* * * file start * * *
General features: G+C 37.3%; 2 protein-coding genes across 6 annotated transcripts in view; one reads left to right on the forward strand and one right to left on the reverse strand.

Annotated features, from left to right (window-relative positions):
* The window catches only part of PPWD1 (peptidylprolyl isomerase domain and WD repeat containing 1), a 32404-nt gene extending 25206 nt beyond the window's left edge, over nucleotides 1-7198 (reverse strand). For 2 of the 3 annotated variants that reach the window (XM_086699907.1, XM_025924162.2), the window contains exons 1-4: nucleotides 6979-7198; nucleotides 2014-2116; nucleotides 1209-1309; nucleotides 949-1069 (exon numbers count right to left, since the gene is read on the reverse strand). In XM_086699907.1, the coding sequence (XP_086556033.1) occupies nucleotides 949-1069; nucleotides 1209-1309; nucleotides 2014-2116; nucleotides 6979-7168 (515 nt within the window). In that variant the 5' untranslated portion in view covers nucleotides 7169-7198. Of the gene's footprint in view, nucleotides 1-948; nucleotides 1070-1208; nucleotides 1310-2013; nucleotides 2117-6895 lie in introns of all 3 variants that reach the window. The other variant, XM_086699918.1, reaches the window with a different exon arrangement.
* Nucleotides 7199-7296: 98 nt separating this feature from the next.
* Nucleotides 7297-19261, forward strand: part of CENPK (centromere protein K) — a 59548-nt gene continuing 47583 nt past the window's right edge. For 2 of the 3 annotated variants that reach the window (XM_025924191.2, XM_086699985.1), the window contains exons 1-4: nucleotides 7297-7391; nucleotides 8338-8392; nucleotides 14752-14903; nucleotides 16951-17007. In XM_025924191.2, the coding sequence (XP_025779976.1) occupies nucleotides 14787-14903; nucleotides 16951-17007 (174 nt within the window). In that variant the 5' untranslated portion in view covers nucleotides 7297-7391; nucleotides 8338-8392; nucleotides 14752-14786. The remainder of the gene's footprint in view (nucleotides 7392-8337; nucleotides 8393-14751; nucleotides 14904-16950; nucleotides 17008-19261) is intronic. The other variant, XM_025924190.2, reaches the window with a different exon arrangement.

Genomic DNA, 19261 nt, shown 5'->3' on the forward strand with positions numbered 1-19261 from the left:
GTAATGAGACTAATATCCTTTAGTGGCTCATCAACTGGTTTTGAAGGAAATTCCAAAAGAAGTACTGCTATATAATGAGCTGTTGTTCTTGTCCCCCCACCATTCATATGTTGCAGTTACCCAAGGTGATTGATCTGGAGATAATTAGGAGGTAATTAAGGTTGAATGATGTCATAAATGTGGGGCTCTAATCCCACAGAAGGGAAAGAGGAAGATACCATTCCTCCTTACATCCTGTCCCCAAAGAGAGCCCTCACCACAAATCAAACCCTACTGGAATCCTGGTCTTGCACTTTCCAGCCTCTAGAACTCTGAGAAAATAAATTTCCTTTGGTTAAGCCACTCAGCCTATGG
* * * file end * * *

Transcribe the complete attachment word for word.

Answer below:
General features: G+C 37.3%; 2 protein-coding genes across 6 annotated transcripts in view; one reads left to right on the forward strand and one right to left on the reverse strand.

Annotated features, from left to right (window-relative positions):
* The window catches only part of PPWD1 (peptidylprolyl isomerase domain and WD repeat containing 1), a 32404-nt gene extending 25206 nt beyond the window's left edge, over nucleotides 1-7198 (reverse strand). For 2 of the 3 annotated variants that reach the window (XM_086699907.1, XM_025924162.2), the window contains exons 1-4: nucleotides 6979-7198; nucleotides 2014-2116; nucleotides 1209-1309; nucleotides 949-1069 (exon numbers count right to left, since the gene is read on the reverse strand). In XM_086699907.1, the coding sequence (XP_086556033.1) occupies nucleotides 949-1069; nucleotides 1209-1309; nucleotides 2014-2116; nucleotides 6979-7168 (515 nt within the window). In that variant the 5' untranslated portion in view covers nucleotides 7169-7198. Of the gene's footprint in view, nucleotides 1-948; nucleotides 1070-1208; nucleotides 1310-2013; nucleotides 2117-6895 lie in introns of all 3 variants that reach the window. The other variant, XM_086699918.1, reaches the window with a different exon arrangement.
* Nucleotides 7199-7296: 98 nt separating this feature from the next.
* Nucleotides 7297-19261, forward strand: part of CENPK (centromere protein K) — a 59548-nt gene continuing 47583 nt past the window's right edge. For 2 of the 3 annotated variants that reach the window (XM_025924191.2, XM_086699985.1), the window contains exons 1-4: nucleotides 7297-7391; nucleotides 8338-8392; nucleotides 14752-14903; nucleotides 16951-17007. In XM_025924191.2, the coding sequence (XP_025779976.1) occupies nucleotides 14787-14903; nucleotides 16951-17007 (174 nt within the window). In that variant the 5' untranslated portion in view covers nucleotides 7297-7391; nucleotides 8338-8392; nucleotides 14752-14786. The remainder of the gene's footprint in view (nucleotides 7392-8337; nucleotides 8393-14751; nucleotides 14904-16950; nucleotides 17008-19261) is intronic. The other variant, XM_025924190.2, reaches the window with a different exon arrangement.

Genomic DNA, 19261 nt, shown 5'->3' on the forward strand with positions numbered 1-19261 from the left:
GTAATGAGACTAATATCCTTTAGTGGCTCATCAACTGGTTTTGAAGGAAATTCCAAAAGAAGTACTGCTATATAATGAGCTGTTGTTCTTGTCCCCCCACCATTCATATGTTGCAGTTACCCAAGGTGATTGATCTGGAGATAATTAGGAGGTAATTAAGGTTGAATGATGTCATAAATGTGGGGCTCTAATCCCACAGAAGGGAAAGAGGAAGATACCATTCCTCCTTACATCCTGTCCCCAAAGAGAGCCCTCACCACAAATCAAACCCTACTGGAATCCTGGTCTTGCACTTTCCAGCCTCTAGAACTCTGAGAAAATAAATTTCCTTTGGTTAAGCCACTCAGCCTATGG